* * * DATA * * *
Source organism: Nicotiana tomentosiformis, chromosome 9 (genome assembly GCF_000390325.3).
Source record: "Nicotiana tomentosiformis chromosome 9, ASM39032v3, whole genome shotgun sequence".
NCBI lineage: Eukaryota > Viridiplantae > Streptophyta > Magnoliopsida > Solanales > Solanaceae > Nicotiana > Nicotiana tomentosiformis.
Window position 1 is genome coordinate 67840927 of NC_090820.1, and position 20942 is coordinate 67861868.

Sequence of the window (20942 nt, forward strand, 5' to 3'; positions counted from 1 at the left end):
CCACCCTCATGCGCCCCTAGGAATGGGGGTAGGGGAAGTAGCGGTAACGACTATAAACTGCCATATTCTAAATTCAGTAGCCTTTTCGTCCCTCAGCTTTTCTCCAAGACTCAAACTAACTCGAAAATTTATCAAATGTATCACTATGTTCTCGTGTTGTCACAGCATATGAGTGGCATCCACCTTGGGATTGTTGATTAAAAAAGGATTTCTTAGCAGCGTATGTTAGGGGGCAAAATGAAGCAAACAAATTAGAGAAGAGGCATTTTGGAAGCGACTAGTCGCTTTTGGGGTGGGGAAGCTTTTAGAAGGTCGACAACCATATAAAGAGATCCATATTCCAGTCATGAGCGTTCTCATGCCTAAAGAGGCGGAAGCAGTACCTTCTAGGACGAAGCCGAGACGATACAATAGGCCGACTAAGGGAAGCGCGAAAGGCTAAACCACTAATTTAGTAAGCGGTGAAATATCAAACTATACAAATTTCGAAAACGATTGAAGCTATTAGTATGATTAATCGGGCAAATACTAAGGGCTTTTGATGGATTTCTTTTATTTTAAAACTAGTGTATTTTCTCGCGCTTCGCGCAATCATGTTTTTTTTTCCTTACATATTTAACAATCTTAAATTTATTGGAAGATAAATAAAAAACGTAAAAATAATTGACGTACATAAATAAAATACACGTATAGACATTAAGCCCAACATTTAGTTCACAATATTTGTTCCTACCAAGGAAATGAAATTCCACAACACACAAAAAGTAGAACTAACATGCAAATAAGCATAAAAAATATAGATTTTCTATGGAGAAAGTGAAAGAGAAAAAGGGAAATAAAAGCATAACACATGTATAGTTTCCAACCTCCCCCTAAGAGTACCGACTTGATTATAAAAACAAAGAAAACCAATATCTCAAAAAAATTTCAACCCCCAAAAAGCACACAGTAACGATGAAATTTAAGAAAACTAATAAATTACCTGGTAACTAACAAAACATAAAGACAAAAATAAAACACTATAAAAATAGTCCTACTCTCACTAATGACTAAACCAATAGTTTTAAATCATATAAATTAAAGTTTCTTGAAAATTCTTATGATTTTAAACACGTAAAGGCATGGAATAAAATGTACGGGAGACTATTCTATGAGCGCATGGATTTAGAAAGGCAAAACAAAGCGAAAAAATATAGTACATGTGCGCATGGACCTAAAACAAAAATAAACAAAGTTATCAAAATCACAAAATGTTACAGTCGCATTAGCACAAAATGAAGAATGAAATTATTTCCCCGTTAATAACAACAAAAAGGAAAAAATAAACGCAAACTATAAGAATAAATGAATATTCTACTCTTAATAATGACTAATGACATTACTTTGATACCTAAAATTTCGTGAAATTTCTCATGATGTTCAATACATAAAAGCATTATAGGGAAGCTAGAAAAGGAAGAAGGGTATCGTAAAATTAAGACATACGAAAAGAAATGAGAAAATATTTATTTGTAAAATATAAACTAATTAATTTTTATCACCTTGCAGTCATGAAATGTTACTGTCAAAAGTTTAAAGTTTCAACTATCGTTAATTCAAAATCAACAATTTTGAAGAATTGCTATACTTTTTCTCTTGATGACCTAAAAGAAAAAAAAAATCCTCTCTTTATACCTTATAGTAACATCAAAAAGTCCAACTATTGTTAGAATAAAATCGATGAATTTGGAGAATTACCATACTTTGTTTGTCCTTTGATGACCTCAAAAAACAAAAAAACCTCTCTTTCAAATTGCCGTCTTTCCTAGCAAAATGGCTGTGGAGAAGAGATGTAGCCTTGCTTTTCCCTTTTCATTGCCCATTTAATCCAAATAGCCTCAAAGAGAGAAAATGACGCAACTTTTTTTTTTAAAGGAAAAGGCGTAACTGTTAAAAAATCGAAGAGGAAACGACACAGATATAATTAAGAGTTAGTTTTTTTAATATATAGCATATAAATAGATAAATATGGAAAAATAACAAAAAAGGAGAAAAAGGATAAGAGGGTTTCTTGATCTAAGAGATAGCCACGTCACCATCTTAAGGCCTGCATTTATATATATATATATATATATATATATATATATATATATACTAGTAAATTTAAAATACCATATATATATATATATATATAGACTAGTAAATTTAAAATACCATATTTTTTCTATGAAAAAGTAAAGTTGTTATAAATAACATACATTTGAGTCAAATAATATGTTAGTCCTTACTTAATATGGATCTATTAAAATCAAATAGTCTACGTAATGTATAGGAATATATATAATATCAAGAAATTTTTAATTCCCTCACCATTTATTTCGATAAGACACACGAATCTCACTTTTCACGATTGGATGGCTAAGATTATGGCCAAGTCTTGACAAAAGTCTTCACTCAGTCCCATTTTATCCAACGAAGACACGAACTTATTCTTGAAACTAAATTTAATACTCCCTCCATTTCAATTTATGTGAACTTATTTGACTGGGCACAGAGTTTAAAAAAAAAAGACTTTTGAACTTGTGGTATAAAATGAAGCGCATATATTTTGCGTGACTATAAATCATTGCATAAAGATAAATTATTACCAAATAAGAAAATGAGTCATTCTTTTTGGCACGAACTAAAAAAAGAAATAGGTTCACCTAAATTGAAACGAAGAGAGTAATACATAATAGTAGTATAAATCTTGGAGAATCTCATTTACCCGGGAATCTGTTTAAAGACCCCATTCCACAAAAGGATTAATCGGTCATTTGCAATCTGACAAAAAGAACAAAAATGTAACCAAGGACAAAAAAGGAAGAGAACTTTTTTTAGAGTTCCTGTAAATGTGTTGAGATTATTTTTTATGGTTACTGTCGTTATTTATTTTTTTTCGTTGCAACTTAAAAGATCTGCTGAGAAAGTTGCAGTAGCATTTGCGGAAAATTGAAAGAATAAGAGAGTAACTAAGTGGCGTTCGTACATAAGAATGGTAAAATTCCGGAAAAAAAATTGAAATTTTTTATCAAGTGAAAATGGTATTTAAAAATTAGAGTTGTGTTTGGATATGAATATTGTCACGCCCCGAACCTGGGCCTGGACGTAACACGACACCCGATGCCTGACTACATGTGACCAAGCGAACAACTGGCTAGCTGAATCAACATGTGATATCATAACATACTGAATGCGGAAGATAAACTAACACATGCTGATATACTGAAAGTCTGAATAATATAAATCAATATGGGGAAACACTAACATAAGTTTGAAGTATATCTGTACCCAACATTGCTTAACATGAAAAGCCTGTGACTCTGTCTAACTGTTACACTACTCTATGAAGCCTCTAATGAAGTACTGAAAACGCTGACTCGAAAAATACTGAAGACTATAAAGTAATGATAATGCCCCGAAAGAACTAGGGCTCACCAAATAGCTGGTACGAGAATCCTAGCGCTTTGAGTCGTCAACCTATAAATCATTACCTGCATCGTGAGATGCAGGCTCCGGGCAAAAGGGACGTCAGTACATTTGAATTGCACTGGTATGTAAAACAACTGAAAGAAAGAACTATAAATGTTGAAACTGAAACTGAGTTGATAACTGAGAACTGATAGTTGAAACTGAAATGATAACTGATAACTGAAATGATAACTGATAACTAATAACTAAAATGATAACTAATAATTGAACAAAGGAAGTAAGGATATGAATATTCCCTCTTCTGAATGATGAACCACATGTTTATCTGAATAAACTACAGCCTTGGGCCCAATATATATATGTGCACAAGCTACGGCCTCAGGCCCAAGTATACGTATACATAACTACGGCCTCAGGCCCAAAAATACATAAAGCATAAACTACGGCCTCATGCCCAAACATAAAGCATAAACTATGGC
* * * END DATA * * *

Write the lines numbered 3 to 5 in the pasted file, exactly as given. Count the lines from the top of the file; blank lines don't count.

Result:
NCBI lineage: Eukaryota > Viridiplantae > Streptophyta > Magnoliopsida > Solanales > Solanaceae > Nicotiana > Nicotiana tomentosiformis.
Window position 1 is genome coordinate 67840927 of NC_090820.1, and position 20942 is coordinate 67861868.

Sequence of the window (20942 nt, forward strand, 5' to 3'; positions counted from 1 at the left end):